Skip navigation

Community

Manage categories

Close

Create and manage categories in Sweet Apps. Removing a category will not remove content.

Categories in Sweet Apps
Add a new category (0 remaining)

Manage Announcements

Close

Create and manage announcements in Sweet Apps. Try to limit the announcements to keep them useful.

Announcements in Sweet Apps
Subject Author Date Actions

Sweet Apps Blog Posts

Refresh this widget
0

     Road maintenance in England and Wales is underfunded by 55 percent each year due to the extensive damage of potholes. These deep underground cavities are a major factor in causing axle and suspension failure in the United Kingdom, which costs motorists an estimated 2.8 billion pounds every year. If all authorities were given the budgets they need to fix their roads, it would take 12 years to catch up to the current accumulation of work. To improve this problematic situation, Sean Fuller used LabVIEW software and myRIO hardware to develop the myPothole Detector.     

 

 

pothole.png

 

 

     MyPothole Detector addresses the problem of quickly identifying and logging potholes. It harnesses the power of myRIO using the built-in accelerometer, which determines whether a pothole has been detected using the z-axis acceleration and signal processing. A GPS module is connected to myRIO via the serial port and logs the current location when a pothole is detected. By connecting myRIO to a PC with Google Earth installed, potholes can be plotted live onto the map. This makes it easier for authorities to quickly see which areas are affected most and allows them to prioritize the fixing-schedule.

 

     Sean Fuller, the developer of myPothole Detector, is currently on a one-year internship at NI. He studies BEng (Hons) Electronic Engineering at the University of Portsmouth and is planning on incorporating LabVIEW in his final year project upon his return. Sean’s engineering creativity combined with the efficiency of the NI platform is a recipe to effectively decrease the detrimental effects of potholes in the United Kingdom.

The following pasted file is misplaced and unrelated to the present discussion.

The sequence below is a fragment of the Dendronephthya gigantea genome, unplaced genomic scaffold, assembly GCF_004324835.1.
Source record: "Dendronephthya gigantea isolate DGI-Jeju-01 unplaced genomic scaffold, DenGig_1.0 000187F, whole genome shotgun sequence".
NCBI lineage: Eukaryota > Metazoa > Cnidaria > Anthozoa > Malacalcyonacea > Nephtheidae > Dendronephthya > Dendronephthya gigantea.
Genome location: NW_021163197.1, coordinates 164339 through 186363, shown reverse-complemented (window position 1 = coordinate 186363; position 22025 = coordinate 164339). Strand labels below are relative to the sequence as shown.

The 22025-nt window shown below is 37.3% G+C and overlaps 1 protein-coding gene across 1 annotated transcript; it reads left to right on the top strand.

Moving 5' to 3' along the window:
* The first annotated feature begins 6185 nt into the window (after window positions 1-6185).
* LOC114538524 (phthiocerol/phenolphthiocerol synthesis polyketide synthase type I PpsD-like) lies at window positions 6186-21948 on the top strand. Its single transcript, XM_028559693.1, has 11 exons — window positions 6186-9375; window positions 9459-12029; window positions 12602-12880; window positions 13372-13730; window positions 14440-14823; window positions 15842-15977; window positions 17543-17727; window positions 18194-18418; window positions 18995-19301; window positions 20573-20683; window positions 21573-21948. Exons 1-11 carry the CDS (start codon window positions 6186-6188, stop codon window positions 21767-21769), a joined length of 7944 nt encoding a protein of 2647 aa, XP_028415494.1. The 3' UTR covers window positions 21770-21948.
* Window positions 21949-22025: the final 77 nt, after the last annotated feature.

Next Steps

 

>>See it in Action and Learn How to Build Your Own

 


0

The Royal National Lifeboat Institution (RNLI) charity works to “save lives at sea” across the United Kingdom and Ireland. Rescuing 23 people a day, this institution owns the largest fleet of inflatable boats (IBs) and rigid inflatable boats (RIBs) in the United Kingdom.

rnlidclassdavenicholla.jpg


Ocean waves cause almost all high-speed planing vessels, including IBs and RIBs, to vibrate in a nonlinear manner called “boat motion,” which is one major cause of long- and short-term injuries with physiological and psychological effects for the crew. The RNLI needed a new strategy to reduce human exposure to these harsh vibrations.

 

For this project, the University of Southampton studied the RNLI D-class IB by performing four full-scale experiments—stationary tests, drop tests, flat water trials, and wave trials—each affecting a different aspect of hydroelasticity. Boat motion was measured using 52 sensors through 74 channels attached to various parts of the boat. The analog signals were converted from these sensors into digital signals and were saved during each experiment.

 

To increase reliability, simplify coding, and reduce compilation time, a rugged and reliable data logger flexible enough to accommodate a wide variety of sensors was needed. Additionally, a stand-alone system small enough to fit inside a waterproof case in a restricted space was essential. The cRIO-9074 integrated system met these

boat.pngrequirements and could be reconfigured into a data logger. With a variety of C Series modules, the University of Southampton could wire almost any signal into the CompactRIO system. Coding for this data logger was developed using LabVIEW software, making programming simple and fast.

 

The CompactRIO system was robust and rugged enough to simultaneously measure performance and deformation and save the data while under extreme conditions. The University of Southampton’s next step is to link performance and deformation together to find the origin of the effect of hydroelasticity and isolate the components dominating this effect.

 

Next Steps

 

0

More than 17 million people and counting in the world have cerebral palsy. One in three of these people cannot walk, one in five cannot talk, one in 10 has a severe vision impairment, and one in 25 has a severe hearing impairment. With the help of the NI platform, these people's lives are expected to improve by using a distributable therapy device developed with LabVIEW software and Single-Board RIO hardware.